We had especially gathered that day for a song writing session. Sjoerd demonstrated a keyboard idea he had been playing around with and I immediately started humming melody lines. 2 hours later we had a rough demo. Some weeks later I had most of the lyrics, creating an analogy between burning out and airplane lingo – the difference between a touch-and-go or a crash-and-burn.

Is there a link/a common theme among the songs of the new album?

The common theme is that this line-up, with Filip Lemmens as a singer, makes an assorted set of great songs sound even better. All songs are or have, in one way or another, been a kind of start for Beyond The Labyrinth. “Brand New Start”, while it talks about starting all over after a professional burn out, but can also be interpreted in a more general way, referring to BTL gathering a great line up of musicians and being hungry for the next decade.

Shine” was the first ever released song by BTL (in 1997) and only now in the 2019 finally has the right vibe, sound, approach and spirit. That single was the start of a lot of releases.

In Flanders Fields” is the song that initially put the band on the map locally in 2005, as a start to become a household name. The 2019 version largely surpasses all expectations.

Salve Mater” was the first song Filip ever sung for BTL (on “The Art Of Resilience”) and has been rerecorded for the better. Back then he was a guest, now he is THE singer for BTL.


What is the best suggestion your producer gave you?

This EP is an autoproduction, actually. We agreed on “making it sound as transparent as possible” and keeping things as tight as possible. There were improvements all over the place, like Michel deciding to cut 4 bars in the intro of “Shine” to make it snappy, adding soundscapes to “Salve Mater” and “In Flanders Fields”, Wilf tweaking the bass sound per song, with added gut and punch for “Brand New Start” and a nice chorus sound for “In Flanders Fields”. But what really stood out this time is the organized and determined way we recorded the multi-harmony backing vocals in Classic multilayered style !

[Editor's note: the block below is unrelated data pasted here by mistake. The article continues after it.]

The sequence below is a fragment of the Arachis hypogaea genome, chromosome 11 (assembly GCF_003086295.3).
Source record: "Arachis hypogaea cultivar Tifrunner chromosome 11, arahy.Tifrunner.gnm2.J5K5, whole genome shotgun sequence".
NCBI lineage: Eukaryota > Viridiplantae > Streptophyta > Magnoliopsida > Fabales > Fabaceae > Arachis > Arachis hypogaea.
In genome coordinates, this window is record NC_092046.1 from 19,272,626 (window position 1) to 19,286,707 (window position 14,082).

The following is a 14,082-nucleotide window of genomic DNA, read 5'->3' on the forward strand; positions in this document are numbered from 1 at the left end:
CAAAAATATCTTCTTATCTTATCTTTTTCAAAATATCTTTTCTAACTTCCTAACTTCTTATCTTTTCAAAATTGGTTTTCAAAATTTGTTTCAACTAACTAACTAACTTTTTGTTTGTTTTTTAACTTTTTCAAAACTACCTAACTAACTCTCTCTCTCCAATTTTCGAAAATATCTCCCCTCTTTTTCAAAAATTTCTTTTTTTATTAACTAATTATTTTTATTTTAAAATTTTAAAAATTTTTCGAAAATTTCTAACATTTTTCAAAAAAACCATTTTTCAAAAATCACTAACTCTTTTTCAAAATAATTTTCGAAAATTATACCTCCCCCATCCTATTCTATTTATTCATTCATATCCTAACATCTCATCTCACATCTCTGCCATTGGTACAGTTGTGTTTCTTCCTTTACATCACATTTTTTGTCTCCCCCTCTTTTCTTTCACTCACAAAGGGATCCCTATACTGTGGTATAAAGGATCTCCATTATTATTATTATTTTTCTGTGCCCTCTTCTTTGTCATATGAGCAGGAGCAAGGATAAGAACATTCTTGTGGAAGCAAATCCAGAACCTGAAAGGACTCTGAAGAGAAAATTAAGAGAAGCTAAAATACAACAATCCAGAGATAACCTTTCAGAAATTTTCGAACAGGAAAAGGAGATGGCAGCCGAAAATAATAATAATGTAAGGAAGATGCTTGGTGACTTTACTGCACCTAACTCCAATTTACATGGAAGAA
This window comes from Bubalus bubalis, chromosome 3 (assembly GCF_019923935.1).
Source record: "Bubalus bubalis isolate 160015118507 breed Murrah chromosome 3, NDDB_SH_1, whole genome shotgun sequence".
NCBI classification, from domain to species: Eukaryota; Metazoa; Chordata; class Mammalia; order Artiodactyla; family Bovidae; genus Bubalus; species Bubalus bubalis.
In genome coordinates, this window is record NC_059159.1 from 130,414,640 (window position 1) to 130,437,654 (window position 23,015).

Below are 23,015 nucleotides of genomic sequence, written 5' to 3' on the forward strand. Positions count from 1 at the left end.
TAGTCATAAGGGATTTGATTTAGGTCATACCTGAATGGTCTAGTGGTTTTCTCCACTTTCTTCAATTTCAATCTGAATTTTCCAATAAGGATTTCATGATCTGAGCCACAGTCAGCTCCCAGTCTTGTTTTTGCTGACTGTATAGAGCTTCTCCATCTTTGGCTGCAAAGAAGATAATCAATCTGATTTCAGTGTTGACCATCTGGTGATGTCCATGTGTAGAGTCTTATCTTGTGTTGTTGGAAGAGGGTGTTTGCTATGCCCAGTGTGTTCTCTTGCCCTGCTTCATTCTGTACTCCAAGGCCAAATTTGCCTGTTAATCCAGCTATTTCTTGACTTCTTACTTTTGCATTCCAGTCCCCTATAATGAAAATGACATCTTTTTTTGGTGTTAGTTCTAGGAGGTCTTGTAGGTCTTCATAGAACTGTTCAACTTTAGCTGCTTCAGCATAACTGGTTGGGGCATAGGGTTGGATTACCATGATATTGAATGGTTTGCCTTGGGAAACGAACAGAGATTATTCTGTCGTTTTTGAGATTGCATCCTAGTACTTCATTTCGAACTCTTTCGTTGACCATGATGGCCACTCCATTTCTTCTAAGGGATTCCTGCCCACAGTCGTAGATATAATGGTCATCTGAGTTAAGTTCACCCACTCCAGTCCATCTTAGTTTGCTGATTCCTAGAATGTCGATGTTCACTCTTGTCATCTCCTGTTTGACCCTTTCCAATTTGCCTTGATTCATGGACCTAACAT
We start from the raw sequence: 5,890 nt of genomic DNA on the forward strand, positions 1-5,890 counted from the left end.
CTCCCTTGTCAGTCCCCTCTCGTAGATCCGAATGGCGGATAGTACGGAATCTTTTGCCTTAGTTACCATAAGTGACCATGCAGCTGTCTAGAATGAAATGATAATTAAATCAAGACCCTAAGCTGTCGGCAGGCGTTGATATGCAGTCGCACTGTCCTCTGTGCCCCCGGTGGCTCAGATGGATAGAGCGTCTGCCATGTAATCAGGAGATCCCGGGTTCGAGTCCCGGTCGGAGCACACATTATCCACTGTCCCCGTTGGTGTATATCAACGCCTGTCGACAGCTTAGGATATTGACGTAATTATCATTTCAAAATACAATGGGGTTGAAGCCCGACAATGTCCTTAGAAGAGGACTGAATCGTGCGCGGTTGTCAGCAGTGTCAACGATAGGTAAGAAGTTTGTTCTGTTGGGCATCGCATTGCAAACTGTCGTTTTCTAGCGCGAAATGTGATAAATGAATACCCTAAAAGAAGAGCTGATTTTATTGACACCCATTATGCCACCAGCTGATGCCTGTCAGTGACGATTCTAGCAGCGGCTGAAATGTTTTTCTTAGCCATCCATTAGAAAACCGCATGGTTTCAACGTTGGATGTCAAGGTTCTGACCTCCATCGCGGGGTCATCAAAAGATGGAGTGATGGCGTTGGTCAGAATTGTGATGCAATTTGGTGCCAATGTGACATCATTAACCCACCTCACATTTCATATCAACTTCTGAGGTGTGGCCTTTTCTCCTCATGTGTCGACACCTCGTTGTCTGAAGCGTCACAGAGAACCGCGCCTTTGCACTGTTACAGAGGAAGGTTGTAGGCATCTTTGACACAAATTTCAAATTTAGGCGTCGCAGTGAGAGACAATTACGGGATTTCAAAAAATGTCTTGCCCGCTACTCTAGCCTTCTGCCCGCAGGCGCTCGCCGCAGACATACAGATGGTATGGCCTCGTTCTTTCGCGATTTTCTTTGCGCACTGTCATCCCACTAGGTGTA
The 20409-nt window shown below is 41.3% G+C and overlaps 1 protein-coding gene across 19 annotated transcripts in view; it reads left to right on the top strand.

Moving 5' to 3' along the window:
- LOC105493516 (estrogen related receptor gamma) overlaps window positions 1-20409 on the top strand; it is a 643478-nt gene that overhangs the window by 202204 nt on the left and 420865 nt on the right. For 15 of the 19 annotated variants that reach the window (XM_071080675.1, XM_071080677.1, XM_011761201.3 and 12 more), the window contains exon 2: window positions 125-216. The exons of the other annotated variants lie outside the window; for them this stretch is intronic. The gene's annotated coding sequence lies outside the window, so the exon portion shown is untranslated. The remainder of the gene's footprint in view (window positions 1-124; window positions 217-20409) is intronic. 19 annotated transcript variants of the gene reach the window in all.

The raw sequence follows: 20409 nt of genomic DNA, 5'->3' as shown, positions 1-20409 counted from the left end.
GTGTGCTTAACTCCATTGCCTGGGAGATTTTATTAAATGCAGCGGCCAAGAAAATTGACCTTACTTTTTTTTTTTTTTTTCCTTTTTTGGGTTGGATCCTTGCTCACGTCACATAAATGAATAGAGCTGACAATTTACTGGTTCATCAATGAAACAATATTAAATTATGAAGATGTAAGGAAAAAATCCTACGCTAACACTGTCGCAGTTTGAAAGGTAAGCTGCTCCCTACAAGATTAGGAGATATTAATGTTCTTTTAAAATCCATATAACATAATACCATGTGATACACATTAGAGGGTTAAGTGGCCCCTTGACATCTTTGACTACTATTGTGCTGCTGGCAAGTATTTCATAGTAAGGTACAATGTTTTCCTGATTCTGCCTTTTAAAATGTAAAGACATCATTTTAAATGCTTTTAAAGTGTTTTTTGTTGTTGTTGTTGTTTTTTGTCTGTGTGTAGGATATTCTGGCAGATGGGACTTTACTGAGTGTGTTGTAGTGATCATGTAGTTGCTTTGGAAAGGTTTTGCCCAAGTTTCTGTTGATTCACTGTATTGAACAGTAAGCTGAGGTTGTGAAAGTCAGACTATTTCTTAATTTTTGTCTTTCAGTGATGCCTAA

What are your plans for the upcoming months?

We want to establish the band by playing as much as quality shows as possible for the rest of 2019 and during 2020, while writing new material for a fifth album that hopefully coincides with our 25 years of existence in 2021.

To conclude the interview a short Q/A session, please answer the first thing that comes to your mind:

  • Define in one word your album “Brand New Start”: Affirmative.
  • The best show you ever played: It’s a tie between: Opening for my all time favorites Y&T in 2013, Uden Holland and the support slot we played for Uriah Heep 2009, Antwerp – feeling the welcoming vibe of an audience that shared the same love for music surely give me wings.
  • The one thing that you must have in your backstage: Peace and quiet. And water.
  • The soundtrack of your childhood: Abba and AC/DC, Deep Purple and Al Stewart, The Beatles and Kraftwerk, Fats Domino and James Last.
  • Your favourite song lyrically speaking, but not written by you: “Our time is just a point along a line that runs forever without end” from “Lord Grenville” (Al Stewart, Year Of The Cat album, 1976).
  • Last question is “unusual,” we want to know your best relationship advice: Stability gives you the foundations to work on a future. Stop searching, start loving the way you do it. No disruptions but continuity.